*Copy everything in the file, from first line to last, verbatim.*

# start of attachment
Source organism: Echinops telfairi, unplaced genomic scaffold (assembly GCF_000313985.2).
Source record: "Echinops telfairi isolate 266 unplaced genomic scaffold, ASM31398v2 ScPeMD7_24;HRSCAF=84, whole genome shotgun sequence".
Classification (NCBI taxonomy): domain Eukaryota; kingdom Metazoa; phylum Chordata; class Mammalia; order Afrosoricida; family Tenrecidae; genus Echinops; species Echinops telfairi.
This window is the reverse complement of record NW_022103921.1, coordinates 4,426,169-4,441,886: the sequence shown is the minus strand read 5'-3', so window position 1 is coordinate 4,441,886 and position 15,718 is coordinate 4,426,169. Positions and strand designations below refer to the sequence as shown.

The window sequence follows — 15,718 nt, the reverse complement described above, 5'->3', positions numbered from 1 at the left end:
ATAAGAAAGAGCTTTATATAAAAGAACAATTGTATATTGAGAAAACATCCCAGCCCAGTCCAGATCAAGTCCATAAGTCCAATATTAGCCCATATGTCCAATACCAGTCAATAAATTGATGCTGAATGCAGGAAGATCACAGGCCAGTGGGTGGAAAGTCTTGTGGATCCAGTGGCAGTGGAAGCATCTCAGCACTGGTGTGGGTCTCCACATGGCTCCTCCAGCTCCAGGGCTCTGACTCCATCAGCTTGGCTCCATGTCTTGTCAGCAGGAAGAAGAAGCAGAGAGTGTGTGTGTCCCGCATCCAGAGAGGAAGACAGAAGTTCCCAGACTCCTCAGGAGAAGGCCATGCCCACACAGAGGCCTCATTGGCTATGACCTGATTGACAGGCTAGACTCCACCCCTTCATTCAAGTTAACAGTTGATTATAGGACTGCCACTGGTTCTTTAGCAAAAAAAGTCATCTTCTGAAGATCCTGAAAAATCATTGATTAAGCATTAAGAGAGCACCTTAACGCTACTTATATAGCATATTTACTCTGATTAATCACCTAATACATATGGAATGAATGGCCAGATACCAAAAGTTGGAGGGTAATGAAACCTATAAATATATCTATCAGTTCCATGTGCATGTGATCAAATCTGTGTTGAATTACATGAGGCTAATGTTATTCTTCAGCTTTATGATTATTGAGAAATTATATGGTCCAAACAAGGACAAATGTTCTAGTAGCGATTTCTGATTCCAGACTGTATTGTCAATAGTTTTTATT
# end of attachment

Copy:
Source organism: Echinops telfairi, unplaced genomic scaffold (assembly GCF_000313985.2).
Source record: "Echinops telfairi isolate 266 unplaced genomic scaffold, ASM31398v2 ScPeMD7_24;HRSCAF=84, whole genome shotgun sequence".
Classification (NCBI taxonomy): domain Eukaryota; kingdom Metazoa; phylum Chordata; class Mammalia; order Afrosoricida; family Tenrecidae; genus Echinops; species Echinops telfairi.
This window is the reverse complement of record NW_022103921.1, coordinates 4,426,169-4,441,886: the sequence shown is the minus strand read 5'-3', so window position 1 is coordinate 4,441,886 and position 15,718 is coordinate 4,426,169. Positions and strand designations below refer to the sequence as shown.

The window sequence follows — 15,718 nt, the reverse complement described above, 5'->3', positions numbered from 1 at the left end:
ATAAGAAAGAGCTTTATATAAAAGAACAATTGTATATTGAGAAAACATCCCAGCCCAGTCCAGATCAAGTCCATAAGTCCAATATTAGCCCATATGTCCAATACCAGTCAATAAATTGATGCTGAATGCAGGAAGATCACAGGCCAGTGGGTGGAAAGTCTTGTGGATCCAGTGGCAGTGGAAGCATCTCAGCACTGGTGTGGGTCTCCACATGGCTCCTCCAGCTCCAGGGCTCTGACTCCATCAGCTTGGCTCCATGTCTTGTCAGCAGGAAGAAGAAGCAGAGAGTGTGTGTGTCCCGCATCCAGAGAGGAAGACAGAAGTTCCCAGACTCCTCAGGAGAAGGCCATGCCCACACAGAGGCCTCATTGGCTATGACCTGATTGACAGGCTAGACTCCACCCCTTCATTCAAGTTAACAGTTGATTATAGGACTGCCACTGGTTCTTTAGCAAAAAAAGTCATCTTCTGAAGATCCTGAAAAATCATTGATTAAGCATTAAGAGAGCACCTTAACGCTACTTATATAGCATATTTACTCTGATTAATCACCTAATACATATGGAATGAATGGCCAGATACCAAAAGTTGGAGGGTAATGAAACCTATAAATATATCTATCAGTTCCATGTGCATGTGATCAAATCTGTGTTGAATTACATGAGGCTAATGTTATTCTTCAGCTTTATGATTATTGAGAAATTATATGGTCCAAACAAGGACAAATGTTCTAGTAGCGATTTCTGATTCCAGACTGTATTGTCAATAGTTTTTATT